However, in 2014, Foras na Gaeilge, under direction from the culture and arts ministers at Stormont and at Leinster House, ended core funding to all the organisations based in the six counties previously in receipt of core funding, in favour of six Dublin-centric organisations.

These "lead organisations" were to undertake all the work previously carried out by 19 groups throughout the island.

Fifteen of the Irish language organisations were highly critical of Foras na Gaeilge's proposals; of the lack of evidence presented that this approach would be better, of the lack of transparency in the way it dealt with the groups, of the obvious risk that existing work would be duplicated, of the attack on independence and co-operation, and of Foras's highly flawed process itself.

The organisations based in the six counties raised the lack of infrastructure for the Irish language here in comparison with the South, where many government bodies already have obligations to promote Irish.

They warned of the potential for loss of experience and expertise in all organisations, but especially for those in the North, and the danger that, unless northern organisations were treated fairly, senior decision-making would be removed to Dublin.

Funding from other sources would be endangered, they said, if core funding was removed by what was in effect the primary funder of the Irish language sector.

However, Foras pursued its approach and, for whatever reasons, the ministers North and South signed off on the ending of funding, including axing it for every one of all the northern groups. Several organisations were forced to close immediately.

Since this time, Pobal, with only one part-time staff member instead of the six full-time workers it previously employed, has continued to undertake a comprehensive and challenging work programme with a small capacity building grant from Belfast City Council and drawing on organisational reserves to cover all other costs.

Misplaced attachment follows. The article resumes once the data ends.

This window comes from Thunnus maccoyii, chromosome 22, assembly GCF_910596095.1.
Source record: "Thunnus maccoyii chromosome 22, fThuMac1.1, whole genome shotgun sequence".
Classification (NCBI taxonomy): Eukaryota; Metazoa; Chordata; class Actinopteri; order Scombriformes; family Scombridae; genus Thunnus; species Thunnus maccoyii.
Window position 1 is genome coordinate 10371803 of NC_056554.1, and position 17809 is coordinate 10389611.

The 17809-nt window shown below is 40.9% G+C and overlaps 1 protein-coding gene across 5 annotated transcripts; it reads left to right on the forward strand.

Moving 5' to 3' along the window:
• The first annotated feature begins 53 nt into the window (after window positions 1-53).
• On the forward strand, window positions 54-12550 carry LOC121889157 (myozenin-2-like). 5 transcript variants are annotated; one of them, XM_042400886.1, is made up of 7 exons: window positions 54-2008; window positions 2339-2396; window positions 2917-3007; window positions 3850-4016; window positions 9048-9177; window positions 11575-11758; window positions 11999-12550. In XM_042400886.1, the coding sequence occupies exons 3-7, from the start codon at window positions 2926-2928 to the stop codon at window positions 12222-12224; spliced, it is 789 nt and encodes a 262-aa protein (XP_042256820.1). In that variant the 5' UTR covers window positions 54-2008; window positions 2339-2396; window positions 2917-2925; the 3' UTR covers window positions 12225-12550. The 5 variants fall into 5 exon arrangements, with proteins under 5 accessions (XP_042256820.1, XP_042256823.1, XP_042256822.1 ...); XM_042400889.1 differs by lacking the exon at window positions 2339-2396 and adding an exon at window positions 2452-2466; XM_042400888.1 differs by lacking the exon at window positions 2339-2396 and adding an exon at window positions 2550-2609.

In recent weeks, as a result of Pobal's work, we announced that five cross-party Westminster MPs had written to Karen Bradley to call for the Irish Language Act to be enacted at Westminster if local parties continued to fail to agree.

In addition to high-profile signatories from Plaid Cymru, the SNP and the Labour Party, two Conservative Party MPs also signed the letter - something of a cross-party coup and a testament to hard work and commitment to the issue.

With the announcement that, for the fourth year running, there would be no increase in our grant aid, the difficult decision to close Pobal was taken - exactly five years after the axing of Foras na Gaeilge's funding.

Earlier this year, Foras na Gaeilge commissioned a five-year review of the effectiveness of the six lead organisations (although without consulting with those whose funding was removed).

It is disturbing - though not entirely surprising - to learn that it then abruptly ended the contract of the consultant it had employed and has since refused to publish the results of his draft report.

Recent publicity over the alleged mismanagement of the Social Investment Fund here provides a useful reminder that investment of public funding into the voluntary and community sectors is a serious matter, impacting on services, policy, community confidence in fairness and social cohesion.

Foras na Gaeilge, under all-Ireland ministerial control, was set up to signal a new beginning for the Irish language.

Perhaps it is time to examine to what extent it is meeting any of its commitments in this respect.

Janet Muller is chief executive of Pobal